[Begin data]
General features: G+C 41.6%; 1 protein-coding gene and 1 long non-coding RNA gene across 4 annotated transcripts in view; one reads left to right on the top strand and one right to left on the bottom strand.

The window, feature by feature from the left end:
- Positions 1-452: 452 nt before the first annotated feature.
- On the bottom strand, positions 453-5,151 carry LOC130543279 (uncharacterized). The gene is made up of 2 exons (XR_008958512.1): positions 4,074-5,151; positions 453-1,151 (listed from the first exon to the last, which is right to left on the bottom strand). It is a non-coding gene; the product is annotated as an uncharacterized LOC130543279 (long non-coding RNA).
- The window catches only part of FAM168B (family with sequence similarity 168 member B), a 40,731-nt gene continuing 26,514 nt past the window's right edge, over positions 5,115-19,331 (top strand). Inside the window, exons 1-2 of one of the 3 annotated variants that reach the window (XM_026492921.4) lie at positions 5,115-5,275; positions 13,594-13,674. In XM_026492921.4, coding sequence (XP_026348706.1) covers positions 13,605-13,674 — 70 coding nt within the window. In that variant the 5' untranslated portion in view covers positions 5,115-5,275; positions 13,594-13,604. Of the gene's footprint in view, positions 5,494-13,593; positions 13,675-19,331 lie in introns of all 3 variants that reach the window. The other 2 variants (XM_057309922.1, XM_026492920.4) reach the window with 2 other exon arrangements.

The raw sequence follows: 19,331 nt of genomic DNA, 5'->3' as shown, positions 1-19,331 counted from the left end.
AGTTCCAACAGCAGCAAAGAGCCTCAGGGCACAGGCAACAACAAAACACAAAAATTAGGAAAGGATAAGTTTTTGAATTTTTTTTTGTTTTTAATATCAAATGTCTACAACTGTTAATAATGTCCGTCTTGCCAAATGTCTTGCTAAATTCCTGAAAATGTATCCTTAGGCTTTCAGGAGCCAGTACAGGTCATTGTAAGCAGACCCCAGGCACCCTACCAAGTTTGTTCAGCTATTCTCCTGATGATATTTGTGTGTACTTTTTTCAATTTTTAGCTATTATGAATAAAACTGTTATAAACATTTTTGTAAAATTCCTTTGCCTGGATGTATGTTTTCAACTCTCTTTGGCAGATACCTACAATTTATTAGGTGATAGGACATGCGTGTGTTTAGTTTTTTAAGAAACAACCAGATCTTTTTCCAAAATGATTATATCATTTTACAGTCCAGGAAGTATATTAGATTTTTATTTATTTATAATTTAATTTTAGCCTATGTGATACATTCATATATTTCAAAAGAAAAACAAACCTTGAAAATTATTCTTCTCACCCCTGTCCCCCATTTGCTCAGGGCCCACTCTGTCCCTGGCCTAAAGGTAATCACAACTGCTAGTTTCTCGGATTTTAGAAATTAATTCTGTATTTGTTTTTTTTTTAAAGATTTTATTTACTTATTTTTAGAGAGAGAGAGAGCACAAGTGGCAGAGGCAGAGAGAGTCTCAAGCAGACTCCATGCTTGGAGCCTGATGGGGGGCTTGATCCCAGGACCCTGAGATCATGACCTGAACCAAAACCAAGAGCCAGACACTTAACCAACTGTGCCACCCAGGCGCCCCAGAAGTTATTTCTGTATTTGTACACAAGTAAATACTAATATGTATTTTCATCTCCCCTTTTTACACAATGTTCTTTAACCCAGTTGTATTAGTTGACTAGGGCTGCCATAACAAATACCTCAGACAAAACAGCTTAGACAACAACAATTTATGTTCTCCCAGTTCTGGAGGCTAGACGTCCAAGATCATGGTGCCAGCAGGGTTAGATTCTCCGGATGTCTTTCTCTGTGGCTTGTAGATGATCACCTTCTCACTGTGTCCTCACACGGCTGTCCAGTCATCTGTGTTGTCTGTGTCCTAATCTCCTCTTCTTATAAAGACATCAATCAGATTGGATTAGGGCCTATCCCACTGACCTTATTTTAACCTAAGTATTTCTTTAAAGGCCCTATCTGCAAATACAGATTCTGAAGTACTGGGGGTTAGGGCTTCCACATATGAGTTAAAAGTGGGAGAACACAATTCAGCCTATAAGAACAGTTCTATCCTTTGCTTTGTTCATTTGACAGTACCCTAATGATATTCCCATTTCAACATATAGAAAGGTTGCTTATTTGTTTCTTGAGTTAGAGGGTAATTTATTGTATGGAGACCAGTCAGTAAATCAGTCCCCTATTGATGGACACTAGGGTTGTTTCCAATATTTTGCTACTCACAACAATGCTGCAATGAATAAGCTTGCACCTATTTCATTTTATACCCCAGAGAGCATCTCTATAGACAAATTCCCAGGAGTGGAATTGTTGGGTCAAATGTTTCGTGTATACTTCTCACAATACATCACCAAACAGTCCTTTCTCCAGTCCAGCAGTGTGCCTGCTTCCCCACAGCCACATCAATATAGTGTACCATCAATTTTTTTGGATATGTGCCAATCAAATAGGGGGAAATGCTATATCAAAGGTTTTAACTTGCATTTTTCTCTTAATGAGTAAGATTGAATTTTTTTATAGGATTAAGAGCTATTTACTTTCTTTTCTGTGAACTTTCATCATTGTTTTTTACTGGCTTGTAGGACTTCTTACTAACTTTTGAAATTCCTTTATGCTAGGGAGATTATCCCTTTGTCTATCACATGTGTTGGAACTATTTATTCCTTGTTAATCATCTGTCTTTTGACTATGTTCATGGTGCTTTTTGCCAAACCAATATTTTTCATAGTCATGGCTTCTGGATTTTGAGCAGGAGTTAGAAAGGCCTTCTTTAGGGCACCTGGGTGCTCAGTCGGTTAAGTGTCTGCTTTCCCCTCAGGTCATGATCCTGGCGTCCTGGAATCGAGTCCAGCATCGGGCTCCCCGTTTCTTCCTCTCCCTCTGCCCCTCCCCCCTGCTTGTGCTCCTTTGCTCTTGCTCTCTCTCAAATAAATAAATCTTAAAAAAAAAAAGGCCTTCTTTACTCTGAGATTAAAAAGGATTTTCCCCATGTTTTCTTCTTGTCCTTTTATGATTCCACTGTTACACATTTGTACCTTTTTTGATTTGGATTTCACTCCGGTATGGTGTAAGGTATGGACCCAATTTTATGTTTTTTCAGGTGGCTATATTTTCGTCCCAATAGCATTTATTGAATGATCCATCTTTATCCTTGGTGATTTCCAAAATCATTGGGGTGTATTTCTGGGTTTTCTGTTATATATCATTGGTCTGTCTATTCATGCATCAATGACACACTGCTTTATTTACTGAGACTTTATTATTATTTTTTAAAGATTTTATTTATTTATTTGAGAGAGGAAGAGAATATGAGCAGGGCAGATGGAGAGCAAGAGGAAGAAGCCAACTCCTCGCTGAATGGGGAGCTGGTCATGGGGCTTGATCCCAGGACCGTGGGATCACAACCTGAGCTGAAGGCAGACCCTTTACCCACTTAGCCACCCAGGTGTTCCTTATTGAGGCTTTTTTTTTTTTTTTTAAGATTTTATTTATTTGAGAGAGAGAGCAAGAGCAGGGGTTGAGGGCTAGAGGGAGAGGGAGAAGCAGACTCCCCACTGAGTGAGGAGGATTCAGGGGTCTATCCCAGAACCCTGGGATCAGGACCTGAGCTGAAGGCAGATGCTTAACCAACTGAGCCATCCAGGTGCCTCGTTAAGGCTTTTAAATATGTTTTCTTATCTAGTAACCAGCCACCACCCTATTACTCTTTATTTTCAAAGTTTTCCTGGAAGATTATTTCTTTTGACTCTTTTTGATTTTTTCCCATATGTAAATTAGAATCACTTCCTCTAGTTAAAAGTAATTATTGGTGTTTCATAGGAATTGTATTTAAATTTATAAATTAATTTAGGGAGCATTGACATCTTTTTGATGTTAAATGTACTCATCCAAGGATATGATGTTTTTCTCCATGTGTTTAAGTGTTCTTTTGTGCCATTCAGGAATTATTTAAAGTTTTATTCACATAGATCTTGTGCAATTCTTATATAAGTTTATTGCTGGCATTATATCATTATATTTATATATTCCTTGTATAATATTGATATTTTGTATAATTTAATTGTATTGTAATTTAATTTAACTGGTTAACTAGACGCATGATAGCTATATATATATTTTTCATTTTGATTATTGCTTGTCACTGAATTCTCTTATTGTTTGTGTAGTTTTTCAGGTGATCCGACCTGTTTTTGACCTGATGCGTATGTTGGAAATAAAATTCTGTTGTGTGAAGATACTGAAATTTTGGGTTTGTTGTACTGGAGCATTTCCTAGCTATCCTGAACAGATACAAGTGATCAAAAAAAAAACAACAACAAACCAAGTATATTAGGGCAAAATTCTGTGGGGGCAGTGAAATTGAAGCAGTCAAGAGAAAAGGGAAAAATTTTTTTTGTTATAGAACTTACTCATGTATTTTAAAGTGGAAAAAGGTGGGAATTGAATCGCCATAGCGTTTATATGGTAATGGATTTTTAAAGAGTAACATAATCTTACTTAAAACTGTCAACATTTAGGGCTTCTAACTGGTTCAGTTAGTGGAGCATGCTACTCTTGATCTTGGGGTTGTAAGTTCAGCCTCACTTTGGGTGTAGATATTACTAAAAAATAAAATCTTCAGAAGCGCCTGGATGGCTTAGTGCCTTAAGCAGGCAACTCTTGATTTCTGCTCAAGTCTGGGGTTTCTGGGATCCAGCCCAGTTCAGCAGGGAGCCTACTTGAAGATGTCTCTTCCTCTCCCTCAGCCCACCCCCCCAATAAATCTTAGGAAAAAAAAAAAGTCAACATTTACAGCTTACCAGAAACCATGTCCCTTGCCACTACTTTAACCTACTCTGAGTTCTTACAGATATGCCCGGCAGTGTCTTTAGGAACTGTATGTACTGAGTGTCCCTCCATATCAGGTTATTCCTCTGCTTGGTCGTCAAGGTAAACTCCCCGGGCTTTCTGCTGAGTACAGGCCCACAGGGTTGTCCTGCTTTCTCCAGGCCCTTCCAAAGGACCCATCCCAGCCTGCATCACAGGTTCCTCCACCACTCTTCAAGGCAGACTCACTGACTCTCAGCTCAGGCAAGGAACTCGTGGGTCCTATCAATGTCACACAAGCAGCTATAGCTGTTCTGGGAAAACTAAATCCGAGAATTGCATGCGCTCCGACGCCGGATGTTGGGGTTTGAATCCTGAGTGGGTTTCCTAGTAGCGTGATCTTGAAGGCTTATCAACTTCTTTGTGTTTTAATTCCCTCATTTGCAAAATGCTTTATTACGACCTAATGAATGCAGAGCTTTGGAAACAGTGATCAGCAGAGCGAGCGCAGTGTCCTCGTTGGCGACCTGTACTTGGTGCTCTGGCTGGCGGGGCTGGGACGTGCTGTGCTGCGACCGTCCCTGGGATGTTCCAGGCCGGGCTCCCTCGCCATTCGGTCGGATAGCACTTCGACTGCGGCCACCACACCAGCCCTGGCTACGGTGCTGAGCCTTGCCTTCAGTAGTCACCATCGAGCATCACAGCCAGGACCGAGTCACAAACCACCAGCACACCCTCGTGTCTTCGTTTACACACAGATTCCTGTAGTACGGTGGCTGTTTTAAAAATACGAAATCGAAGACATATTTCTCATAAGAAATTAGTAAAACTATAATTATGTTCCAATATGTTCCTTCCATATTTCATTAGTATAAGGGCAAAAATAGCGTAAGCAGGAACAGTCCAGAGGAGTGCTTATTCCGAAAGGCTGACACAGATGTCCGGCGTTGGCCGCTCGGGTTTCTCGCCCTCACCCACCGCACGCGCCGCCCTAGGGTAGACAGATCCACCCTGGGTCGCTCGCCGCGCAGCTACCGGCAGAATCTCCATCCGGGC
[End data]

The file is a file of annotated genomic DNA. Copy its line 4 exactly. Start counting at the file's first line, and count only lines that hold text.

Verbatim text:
- On the bottom strand, positions 453-5,151 carry LOC130543279 (uncharacterized). The gene is made up of 2 exons (XR_008958512.1): positions 4,074-5,151; positions 453-1,151 (listed from the first exon to the last, which is right to left on the bottom strand). It is a non-coding gene; the product is annotated as an uncharacterized LOC130543279 (long non-coding RNA).